In short-term cell viability assays, 1–2×104 cells per well (depending on cell line) were seeded into 96-well plates, and the medium was replaced with drugs diluted with medium. The cell viability was measured by WST-1 agent (Roche, Mannheim, Germany) or MTT agent (Sigma-Aldrich Inc., St. Louis, MO, USA), and absorbance was measured at 450 nm (Multiskan plate microreader; Labsystems, Finland) or at 570 nm (Tecan multi-plate reader; Tecan, Switzerland), respectively.

For clonogenic growth assays, SiHa and HeLa cells were seeded into 6-well plates 48 hours before treatment. The cells were exposed to treatment for 6 hours and then trypsinized and suspended in fresh medium and seeded into 6-well plates with 3 µM imatinib. SiHa cells were incubated for 14 days and HeLa cells for 7 days. Following incubation, cells were fixed with 1∶1 acetone–methanol and stained with Giemsa (Merck, Whitehouse Station, NJ, USA). Then clones were either counted manually or analyzed as described previously [20]. Caspase 3/7 activity of cells undergoing apoptosis was determined using the Apo-ONE Caspase-3/7 homogenous caspase assay (Promega).

Reagents, drugs, and antibodies

The chemotherapy compounds mitoxantrone (MX) (Wyeth-Lederle, Finland), doxorubicin (DXR) (Nycomed, Roskilde, Denmark), cyclophosphamide (Orion Pharma, Espoo, Finland), topotecan (GlaxoSmithKline, Uxbridge, Middlesex, UK), etoposide (Pfizer), cisplatin (Bristol-Myers Squibb, Princeton, NJ, USA), docetaxel (Aventis), and carboplatin (Bristol-Myers Squibb, Princeton, NJ, USA) were stored and prepared as described [17]. Imatinib was a gift from Novartis Pharmaceuticals (Basel, Switzerland). The stock solution of imatinib at 200 mM was prepared by dissolving the compound in DMSO. The c-kit and PDGF-α and β receptor blocker AG1296 was purchased from Calbiochem (cat. no. 658551). PDGF-BB was purchased from Sigma-Aldrich. The following antibodies were used for Western blotting: mouse monoclonal DO-1 for p53 (Santa Cruz Biotechnology, Santa Cruz, CA, USA), rabbit polyclonal anti-GADD45α (Cell Signaling, cat. no. 3518), rabbit polyclonal anti-phospho-PDGF β receptor (Cell Signaling, cat. no. 3161), monoclonal mouse anti-RAD51 (Invitrogen, Carlsbad, CA, USA; cat. No. 35–6500), monoclonal mouse anti-cyclin B1 (BD Biosciences, cat. no. 554178) and monoclonal anti-p73 (Santa Cruz Biotechnology, Santa Cruz, CA, USA). The RNA was isolated using the RNeasy kit (Qiagen, Hilden, Germany).

Short interfering RNAs and transfections

The c-Abl short interfering RNAs (siRNAs) were obtained from Invitrogen (Stealth, Carlsbad, CA, USA; cat. no. 1299003), and non-targeting siRNA (Qiagen, cat. no. 1027281) was used as control. Transfection of the cells was performed with 75 nM of three individual siRNAs targeting c-Abl and control siRNA using the siLentFect Lipid Reagent (Bio-Rad).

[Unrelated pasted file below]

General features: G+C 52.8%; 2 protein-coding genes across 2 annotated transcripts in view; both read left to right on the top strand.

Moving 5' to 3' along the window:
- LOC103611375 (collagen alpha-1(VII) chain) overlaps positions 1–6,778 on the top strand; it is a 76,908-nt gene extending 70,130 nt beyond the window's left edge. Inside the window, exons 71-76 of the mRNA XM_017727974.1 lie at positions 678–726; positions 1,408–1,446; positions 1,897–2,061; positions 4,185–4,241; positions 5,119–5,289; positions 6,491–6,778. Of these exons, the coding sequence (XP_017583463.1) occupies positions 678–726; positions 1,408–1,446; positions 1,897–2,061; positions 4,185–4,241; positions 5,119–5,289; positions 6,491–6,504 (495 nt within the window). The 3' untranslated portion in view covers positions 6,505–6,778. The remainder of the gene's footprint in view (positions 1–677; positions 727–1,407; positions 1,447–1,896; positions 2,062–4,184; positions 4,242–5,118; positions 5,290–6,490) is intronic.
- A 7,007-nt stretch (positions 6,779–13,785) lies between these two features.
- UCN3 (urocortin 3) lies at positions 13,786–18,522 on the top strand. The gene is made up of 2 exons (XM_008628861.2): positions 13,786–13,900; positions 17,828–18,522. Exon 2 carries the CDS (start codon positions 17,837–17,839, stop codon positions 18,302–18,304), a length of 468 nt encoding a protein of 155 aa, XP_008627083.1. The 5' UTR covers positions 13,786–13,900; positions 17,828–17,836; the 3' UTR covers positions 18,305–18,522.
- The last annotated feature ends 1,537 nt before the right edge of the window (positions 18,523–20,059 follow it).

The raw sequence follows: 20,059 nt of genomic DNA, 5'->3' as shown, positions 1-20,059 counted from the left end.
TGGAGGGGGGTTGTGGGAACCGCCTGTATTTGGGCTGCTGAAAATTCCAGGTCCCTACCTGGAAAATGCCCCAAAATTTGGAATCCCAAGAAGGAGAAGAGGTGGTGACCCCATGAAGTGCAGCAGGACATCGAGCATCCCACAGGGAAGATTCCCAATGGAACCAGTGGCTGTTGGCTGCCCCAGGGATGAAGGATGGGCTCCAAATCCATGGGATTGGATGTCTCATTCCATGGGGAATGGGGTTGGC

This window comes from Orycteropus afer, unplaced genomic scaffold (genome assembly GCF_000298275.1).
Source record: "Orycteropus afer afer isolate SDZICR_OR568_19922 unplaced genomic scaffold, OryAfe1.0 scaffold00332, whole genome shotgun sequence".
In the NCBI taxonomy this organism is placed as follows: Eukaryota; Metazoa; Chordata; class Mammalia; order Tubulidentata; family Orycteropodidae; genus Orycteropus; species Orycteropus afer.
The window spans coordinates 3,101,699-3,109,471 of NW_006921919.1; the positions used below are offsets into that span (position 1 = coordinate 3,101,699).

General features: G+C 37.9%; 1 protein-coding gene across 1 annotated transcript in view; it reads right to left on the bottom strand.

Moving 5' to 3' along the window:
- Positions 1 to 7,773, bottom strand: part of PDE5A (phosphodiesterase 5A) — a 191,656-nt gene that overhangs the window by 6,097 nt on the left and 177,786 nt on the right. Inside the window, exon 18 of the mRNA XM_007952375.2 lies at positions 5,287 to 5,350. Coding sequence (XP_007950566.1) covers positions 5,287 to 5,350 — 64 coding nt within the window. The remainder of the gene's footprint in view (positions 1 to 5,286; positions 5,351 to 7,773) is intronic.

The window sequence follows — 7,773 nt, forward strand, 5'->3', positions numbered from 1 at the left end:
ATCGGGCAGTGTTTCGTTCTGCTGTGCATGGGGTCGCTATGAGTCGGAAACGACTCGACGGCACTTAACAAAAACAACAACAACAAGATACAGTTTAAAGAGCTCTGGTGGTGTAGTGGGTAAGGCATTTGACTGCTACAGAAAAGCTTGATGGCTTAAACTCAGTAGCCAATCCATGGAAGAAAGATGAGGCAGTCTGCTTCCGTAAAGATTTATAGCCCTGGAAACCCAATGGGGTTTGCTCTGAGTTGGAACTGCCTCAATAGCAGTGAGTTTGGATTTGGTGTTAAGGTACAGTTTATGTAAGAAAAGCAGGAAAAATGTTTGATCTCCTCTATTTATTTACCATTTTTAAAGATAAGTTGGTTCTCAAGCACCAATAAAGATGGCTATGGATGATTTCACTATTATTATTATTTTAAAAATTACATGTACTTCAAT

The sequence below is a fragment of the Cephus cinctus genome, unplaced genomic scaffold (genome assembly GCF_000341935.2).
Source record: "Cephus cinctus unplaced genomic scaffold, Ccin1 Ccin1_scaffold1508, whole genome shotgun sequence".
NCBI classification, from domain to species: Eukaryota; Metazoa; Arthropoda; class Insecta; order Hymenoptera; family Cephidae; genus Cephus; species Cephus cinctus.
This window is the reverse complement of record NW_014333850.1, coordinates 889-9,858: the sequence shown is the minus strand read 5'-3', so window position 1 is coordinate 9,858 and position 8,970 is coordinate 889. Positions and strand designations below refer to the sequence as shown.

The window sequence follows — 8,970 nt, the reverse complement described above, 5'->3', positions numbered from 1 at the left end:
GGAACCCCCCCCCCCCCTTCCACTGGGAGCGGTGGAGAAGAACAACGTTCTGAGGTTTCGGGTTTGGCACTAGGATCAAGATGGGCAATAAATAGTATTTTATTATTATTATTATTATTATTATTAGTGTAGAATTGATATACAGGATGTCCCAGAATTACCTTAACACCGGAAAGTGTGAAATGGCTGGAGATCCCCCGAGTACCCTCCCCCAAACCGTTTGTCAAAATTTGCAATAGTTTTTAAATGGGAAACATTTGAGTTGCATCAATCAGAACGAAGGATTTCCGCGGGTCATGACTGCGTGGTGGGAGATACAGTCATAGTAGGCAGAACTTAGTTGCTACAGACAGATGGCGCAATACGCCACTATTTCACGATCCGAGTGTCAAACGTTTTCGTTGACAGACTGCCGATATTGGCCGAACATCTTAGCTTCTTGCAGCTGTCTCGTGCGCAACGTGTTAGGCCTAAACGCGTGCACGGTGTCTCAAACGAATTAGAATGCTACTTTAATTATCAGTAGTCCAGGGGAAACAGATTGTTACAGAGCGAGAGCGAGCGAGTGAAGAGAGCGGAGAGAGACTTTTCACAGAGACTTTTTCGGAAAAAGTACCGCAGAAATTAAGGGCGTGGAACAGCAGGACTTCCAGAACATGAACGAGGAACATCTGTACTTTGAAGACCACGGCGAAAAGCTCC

p53 reporter assay

Stable ptkGC3p53luc-bsd SiHa, CaSki, and HeLa cell lines as well as the composition of the p53 reporter plasmid ptkGC3p53-luc have been described earlier [17]. The cells were seeded into 96-well plates (104 cells/well). After allowing for cell attachment for 24 hours, the treatments were begun for the indicated durations. The living cells in each well were determined colorimetrically with the WST-1 assay. Thereafter, the cells were rinsed with PBS and overlaid with 100 µl of a mixture containing 50% PBS and 50% Bright-Glo luciferase assay reagent (Promega, Madison, WI, USA). The luciferase activity was quantified with the aid of a hybrid capture luminometer (Digene, Gaithersburg, MD, USA). Luciferase readings were divided by WST-1 value to obtain normalized reporter activity.

Western blotting

The cells were harvested using 200 µl of standard 1×SDS sample buffer. The resulting whole cell extracts were boiled and then separated by 10% SDS-PAGE and transferred to Immobilon-P polyvinylidene fluoride membranes (Millipore, Billerica, MA, USA). The membranes were probed with the indicated primary antibodies, and secondary detection was done with anti-mouse horseradish peroxidase (HRP) (GE Healthcare, NJ, USA), anti-rabbit HRP (DAKO, Glostrup, DK), and ECL (GE healthcare, NJ, USA). Beta-actin was used as a loading control. The Western blot films were digitized with a ChemiDoc MP gel analysis platform (Bio-Rad, Hercules, CA, USA). and analyzed with Fiji (ImageJ) ver 1.47q (Wayne Rasband, NIH, USA) using the Gels option.

Flow cytometry

Cell cycle analysis was performed by flow cytometry. Cells were harvested with trypsinization together with floating non-viable cells. The cells were washed once with PBS and suspended in sodium citrate buffer (40 mM Na-Citrate, 0.3% Triton X-100, 0.05 mg/ml propidium iodide, PBS) 20 minutes prior to analysis. Cell cycle analysis was performed using FACSCalibur (Becton Dickinson, CA, USA) and CellQuest Pro software (Becton Dickinson). Cell cycle and apoptosis analyses were performed with ModFit LT (Verity Software House, Inc., Topsham, ME, USA) and Flowing Software ver. 2.5 (Mr. Perttu Terho, Turku Centre for Biotechnology, Finland,, respectively. To further analyze the apoptosis induction after MX and MX + imatinib treatment HeLa cells were grown on 6-well plates and treated with indicated drugs for 24 and 48 hours. Medium and cells were collected and the samples were stained with Annexin-V-FITC kit (ab14085; Abcam, Cambridge, UK) according to manufacturer's instructions. Data were acquired with a FACSCalibur flow cytometer, and analyzed with Flowing Software.